Volume 12, Issue 4 - July/August 2008
XPEL’s CEO Resigns,
XPEL’s board of directors announced that Nuno Ferreira of Calgary, Canada, has been named interim president and CEO. Ferreira has served as the president of XPEL’s Canadian subsidiary, XPEL Canada Corp.
“[Nuno] is an exceptional executive who we believe will restore the progress XPEL exhibited during Q3 of 2007,” says the company’s chairman, W. Rege Brunner.
The company reported a 73 percent increase in total revenues in its 2007 financial results. XPEL attributes the increase largely to the acquisition of Shadow Tinting Ltd., but partly to its Design Access Program fees. The company creates designs for window film and paint and headlamp protection products, and delivers them electronically via a web-based proprietary software program. Revenues from this service climbed 21 percent between years.
According to a complaint filed March 4, 2008, with the United States District Court, Western District of Texas San Antonio Division, XPEL is alleging that American Filter Film Distributors (AFF) in Euless, Texas, Film & Vinyl Designs LLC also in Euless, Texas, Brett Wassell, in his individual capacity, and Larry Wassell, also in his individual capacity, used modifications of its kit designs in a manner that violates the end user license agreement. The Civil Action lists XPEL’s cause of action as: Breach of Agreement(s), Violation of the Digital Millennium Copyright Act and Copyright Infringement, among others. In addition to refraining from future acts similar to those XPEL alleges, the company is requesting defendants be required to pay damages, along with prejudgment interest and post-judgment interest.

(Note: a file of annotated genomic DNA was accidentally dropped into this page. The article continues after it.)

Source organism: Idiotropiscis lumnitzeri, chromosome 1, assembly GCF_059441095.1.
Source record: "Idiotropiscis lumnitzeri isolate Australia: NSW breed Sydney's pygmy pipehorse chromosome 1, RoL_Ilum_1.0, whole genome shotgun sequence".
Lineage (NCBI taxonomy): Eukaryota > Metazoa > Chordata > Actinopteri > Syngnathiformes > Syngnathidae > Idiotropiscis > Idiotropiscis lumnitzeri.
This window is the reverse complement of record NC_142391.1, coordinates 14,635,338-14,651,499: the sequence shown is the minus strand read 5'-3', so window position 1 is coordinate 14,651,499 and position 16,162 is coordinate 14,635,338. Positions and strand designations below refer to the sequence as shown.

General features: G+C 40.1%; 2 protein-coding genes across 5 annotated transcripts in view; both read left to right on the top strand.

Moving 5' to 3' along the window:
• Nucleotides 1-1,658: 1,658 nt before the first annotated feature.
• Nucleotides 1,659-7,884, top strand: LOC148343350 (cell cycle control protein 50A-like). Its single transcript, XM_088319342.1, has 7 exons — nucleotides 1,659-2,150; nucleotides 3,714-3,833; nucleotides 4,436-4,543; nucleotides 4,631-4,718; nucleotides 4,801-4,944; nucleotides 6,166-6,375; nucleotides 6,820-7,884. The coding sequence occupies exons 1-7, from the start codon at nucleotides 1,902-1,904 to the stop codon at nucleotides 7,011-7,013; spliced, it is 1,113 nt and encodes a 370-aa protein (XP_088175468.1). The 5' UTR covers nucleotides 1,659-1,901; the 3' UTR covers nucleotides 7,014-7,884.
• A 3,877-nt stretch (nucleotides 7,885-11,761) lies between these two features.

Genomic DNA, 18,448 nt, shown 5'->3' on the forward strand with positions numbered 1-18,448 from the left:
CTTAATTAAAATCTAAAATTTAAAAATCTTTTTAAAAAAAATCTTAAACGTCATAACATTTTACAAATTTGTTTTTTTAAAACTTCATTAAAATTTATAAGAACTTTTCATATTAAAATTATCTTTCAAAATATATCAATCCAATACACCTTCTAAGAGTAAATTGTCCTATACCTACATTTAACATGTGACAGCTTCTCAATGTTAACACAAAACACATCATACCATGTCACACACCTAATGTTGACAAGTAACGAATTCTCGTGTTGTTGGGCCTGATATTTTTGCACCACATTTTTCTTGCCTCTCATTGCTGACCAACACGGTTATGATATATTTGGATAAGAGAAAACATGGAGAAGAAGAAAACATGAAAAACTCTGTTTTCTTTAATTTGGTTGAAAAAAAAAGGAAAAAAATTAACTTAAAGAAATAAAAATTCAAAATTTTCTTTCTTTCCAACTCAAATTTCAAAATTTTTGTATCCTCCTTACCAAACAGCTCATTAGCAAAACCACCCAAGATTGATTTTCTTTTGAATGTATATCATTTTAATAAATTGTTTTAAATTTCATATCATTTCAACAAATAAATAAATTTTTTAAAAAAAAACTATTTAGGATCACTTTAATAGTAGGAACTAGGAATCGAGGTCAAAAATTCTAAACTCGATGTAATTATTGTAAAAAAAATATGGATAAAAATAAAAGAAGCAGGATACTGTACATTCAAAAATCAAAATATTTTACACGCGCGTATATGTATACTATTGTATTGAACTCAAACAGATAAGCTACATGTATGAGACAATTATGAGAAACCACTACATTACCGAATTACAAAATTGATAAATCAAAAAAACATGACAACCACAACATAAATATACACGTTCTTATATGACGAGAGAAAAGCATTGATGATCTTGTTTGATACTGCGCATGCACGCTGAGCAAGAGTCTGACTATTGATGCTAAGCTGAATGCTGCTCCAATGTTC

XPEL declined to comment, but Brett Wassell, a defendant, spoke with WINDOW FILM regarding the complaint.
“We believe the case has no merits and we’ve asked the court to dismiss the case,” says Brett Wassell. Brett and his father, Larry Wassell, are partners in Film & Vinyl Designs LLC. Larry Wassell is also owner of AFF for which Brett serves as general manager. The businesses are colocated, but Brett says Film & Vinyl Designs will be moving to a new location.